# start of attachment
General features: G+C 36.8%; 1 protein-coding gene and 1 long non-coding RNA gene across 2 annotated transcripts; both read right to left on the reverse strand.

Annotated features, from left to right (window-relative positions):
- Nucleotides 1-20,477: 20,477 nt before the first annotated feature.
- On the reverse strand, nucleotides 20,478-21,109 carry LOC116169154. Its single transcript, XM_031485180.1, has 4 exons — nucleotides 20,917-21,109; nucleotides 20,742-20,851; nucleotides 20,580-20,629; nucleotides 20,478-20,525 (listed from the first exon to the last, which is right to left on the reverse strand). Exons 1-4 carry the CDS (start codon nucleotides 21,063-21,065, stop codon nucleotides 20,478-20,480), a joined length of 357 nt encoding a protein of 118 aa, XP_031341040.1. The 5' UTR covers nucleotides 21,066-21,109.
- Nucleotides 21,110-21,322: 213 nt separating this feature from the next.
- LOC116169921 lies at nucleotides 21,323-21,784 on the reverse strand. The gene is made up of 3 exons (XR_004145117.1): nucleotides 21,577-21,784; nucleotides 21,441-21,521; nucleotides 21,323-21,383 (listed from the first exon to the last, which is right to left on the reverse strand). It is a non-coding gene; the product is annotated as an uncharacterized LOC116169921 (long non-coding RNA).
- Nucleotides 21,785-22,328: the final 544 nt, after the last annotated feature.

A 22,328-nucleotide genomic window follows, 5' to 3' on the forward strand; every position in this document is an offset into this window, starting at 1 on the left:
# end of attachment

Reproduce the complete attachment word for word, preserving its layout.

General features: G+C 36.8%; 1 protein-coding gene and 1 long non-coding RNA gene across 2 annotated transcripts; both read right to left on the reverse strand.

Annotated features, from left to right (window-relative positions):
- Nucleotides 1-20,477: 20,477 nt before the first annotated feature.
- On the reverse strand, nucleotides 20,478-21,109 carry LOC116169154. Its single transcript, XM_031485180.1, has 4 exons — nucleotides 20,917-21,109; nucleotides 20,742-20,851; nucleotides 20,580-20,629; nucleotides 20,478-20,525 (listed from the first exon to the last, which is right to left on the reverse strand). Exons 1-4 carry the CDS (start codon nucleotides 21,063-21,065, stop codon nucleotides 20,478-20,480), a joined length of 357 nt encoding a protein of 118 aa, XP_031341040.1. The 5' UTR covers nucleotides 21,066-21,109.
- Nucleotides 21,110-21,322: 213 nt separating this feature from the next.
- LOC116169921 lies at nucleotides 21,323-21,784 on the reverse strand. The gene is made up of 3 exons (XR_004145117.1): nucleotides 21,577-21,784; nucleotides 21,441-21,521; nucleotides 21,323-21,383 (listed from the first exon to the last, which is right to left on the reverse strand). It is a non-coding gene; the product is annotated as an uncharacterized LOC116169921 (long non-coding RNA).
- Nucleotides 21,785-22,328: the final 544 nt, after the last annotated feature.

A 22,328-nucleotide genomic window follows, 5' to 3' on the forward strand; every position in this document is an offset into this window, starting at 1 on the left: